Hamilton is all too frequently missed on the drive from Toronto to Niagara Falls or vice versa. While it once was a city with serious air pollution, a virtually inaccessible waterfront and lots of heavy industry, it now has clean air, a beautiful park on Hamilton harbour in Burlington Bay and the steel mills are not the massive polluters that they once were. So leave the Queen Elizabeth Highway and have a visit. There is much to see. Here are a few recommendations.
The Royal Botanical Gardens
Hamilton’s great glory are the Royal Botanical Gardens. Hamilton should really be called the City of the Gardens because the Royal Botanical Gardens stretch all along the northern boundaries of the city from Burlington where the Headquarters of the Garden are located, around the wonderfully named Cootes Paradise Marsh to the edge of the town of Dundas.
About 90 % of the Royal Botanical Gardens are nature sanctuaries that take in the Niagara Escarpment, forests and wetlands. These are accessible on some 27 kilometres of walking trails made up of thirty individual groomed trails with lookouts, boardwalks over marshes, and many stream crossings. The trails link up with other regional trails including the Bruce Trail. For the really avid hiker the Bruce Trail provides an 885 kilometre walk along the Niagara Escaprment from Queenston near Niagara Falls to Tobermory on the tip of the Bruce Peninsula in Lake Huron.
The Indoor Garden Displays at the Royal Botanical Garden Headquarters are a good place to start your tour of the formal plantings. They provide a wonderful year round educational experience with particular emphasis on the botany of the Mediterranean climate habitat. Adjacent to the Headquarters building are outdoor gardens with remarkable displays of lilies, roses, vegetables, scented and medicinal plants and the botany of the world. In season a walk around this massive display will take well over an hour. You can walk from the rear of this garden on trails leading down to the Hendrie Valley Sanctuary.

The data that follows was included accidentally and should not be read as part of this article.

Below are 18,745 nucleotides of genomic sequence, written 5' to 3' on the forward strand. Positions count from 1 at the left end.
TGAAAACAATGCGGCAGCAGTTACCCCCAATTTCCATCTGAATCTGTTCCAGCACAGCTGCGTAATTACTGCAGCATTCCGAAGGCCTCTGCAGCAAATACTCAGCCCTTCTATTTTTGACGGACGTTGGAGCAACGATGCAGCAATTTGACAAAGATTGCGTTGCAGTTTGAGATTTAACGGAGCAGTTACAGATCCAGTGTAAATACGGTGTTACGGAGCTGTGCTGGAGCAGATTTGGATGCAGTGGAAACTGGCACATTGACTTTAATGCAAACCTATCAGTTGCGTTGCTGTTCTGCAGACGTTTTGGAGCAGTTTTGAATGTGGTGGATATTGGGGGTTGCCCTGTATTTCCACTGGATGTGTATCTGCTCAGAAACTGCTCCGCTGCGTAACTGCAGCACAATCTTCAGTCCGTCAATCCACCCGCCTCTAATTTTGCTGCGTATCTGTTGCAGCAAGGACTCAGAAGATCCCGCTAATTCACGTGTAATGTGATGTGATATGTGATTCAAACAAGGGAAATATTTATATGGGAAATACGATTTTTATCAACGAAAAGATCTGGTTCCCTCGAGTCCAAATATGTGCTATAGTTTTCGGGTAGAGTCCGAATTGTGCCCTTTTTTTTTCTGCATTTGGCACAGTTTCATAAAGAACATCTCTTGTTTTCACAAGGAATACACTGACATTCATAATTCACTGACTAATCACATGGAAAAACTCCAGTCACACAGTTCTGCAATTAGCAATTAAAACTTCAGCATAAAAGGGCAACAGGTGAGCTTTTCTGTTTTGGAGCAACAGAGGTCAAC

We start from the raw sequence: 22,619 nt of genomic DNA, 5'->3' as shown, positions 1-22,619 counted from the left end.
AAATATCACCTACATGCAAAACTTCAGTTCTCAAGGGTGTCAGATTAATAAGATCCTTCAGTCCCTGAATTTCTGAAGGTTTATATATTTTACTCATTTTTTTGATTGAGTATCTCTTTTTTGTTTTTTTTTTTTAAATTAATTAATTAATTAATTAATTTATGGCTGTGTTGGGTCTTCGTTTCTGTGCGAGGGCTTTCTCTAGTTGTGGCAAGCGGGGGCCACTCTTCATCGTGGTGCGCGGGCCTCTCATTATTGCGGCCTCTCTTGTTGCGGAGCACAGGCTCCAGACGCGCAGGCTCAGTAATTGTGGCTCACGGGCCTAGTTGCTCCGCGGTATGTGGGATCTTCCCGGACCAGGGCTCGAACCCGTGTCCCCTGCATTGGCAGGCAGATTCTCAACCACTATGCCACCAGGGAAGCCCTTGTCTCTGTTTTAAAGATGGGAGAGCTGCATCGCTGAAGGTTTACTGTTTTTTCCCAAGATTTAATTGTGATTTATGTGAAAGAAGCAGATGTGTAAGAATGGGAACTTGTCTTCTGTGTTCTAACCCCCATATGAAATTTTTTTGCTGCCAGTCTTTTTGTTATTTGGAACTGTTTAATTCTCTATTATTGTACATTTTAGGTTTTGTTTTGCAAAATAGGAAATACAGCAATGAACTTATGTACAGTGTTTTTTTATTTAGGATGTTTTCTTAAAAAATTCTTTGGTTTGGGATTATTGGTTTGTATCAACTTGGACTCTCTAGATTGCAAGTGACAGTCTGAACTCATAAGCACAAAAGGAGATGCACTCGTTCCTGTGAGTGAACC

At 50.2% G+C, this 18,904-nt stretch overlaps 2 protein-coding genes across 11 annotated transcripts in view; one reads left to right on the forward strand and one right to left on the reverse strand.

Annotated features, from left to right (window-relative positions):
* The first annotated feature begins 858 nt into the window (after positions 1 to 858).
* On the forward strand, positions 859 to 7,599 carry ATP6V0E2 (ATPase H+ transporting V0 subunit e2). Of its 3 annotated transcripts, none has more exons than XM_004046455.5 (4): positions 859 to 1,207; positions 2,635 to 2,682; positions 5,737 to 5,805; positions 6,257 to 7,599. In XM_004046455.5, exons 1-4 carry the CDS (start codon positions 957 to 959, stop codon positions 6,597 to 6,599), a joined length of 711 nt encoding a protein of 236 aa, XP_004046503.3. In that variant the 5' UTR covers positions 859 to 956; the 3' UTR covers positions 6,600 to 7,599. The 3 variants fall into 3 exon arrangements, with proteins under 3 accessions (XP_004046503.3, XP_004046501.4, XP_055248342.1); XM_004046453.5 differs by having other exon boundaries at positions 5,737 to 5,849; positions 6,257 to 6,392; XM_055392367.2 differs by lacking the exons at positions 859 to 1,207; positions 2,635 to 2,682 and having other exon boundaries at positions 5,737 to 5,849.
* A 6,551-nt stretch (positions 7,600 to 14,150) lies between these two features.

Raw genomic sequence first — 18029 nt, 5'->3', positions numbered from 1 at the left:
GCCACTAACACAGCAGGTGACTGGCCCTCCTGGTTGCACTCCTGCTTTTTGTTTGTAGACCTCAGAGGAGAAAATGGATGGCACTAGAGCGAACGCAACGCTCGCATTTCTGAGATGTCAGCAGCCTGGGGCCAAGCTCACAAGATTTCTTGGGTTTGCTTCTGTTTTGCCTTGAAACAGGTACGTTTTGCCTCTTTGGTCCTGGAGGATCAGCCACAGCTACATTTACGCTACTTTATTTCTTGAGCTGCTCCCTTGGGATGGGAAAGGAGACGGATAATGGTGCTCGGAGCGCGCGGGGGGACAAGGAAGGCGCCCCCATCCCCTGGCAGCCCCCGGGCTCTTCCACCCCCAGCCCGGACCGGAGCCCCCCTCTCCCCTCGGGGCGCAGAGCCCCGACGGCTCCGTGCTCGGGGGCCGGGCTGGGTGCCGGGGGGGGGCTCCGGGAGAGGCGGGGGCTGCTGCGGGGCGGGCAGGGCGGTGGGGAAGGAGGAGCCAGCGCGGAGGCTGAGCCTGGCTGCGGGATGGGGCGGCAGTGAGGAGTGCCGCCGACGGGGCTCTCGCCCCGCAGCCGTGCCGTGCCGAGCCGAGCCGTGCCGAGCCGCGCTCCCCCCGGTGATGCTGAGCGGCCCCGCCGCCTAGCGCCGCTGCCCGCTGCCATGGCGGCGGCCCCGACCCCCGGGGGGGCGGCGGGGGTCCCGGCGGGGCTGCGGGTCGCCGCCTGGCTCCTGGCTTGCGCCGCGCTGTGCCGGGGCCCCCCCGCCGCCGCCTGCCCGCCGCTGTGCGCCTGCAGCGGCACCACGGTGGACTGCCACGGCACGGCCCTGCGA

Drive a few minutes from the Headquarters and you will come to the Laking Garden where the crowning display is of an almost infinite variety of Irises. If you are interested in adding hosta, ornamental grasses or perennial borders to your garden this is the place to check them out.
Again just a few minute’s drive will bring you the world famous Rock Garden with its Flowering Cherry collection. This site is frequently crowded in the height of the summer as it is very popular with Hamiltonians as well as tourists. The large number of elegant “just married” couples posing here before an equally elegant floral background reveals how much this site means to residents of the Hamilton area.
A little further off is the Arboretum which has a remarkable display of Magnolias, Lilacs and Crabapples as well as a comprehensive collection of deciduous and coniferous trees. It is not to be missed in the early summer when the most magnificent trees are in bloom.
The effect of the Royal Botanical Gardens can be seen in private gardens that surround many of the homes along the bay in Burlington, and throughout the city of Hamilton and the town of Dundas and off up the escarpment to Ancaster and beyond.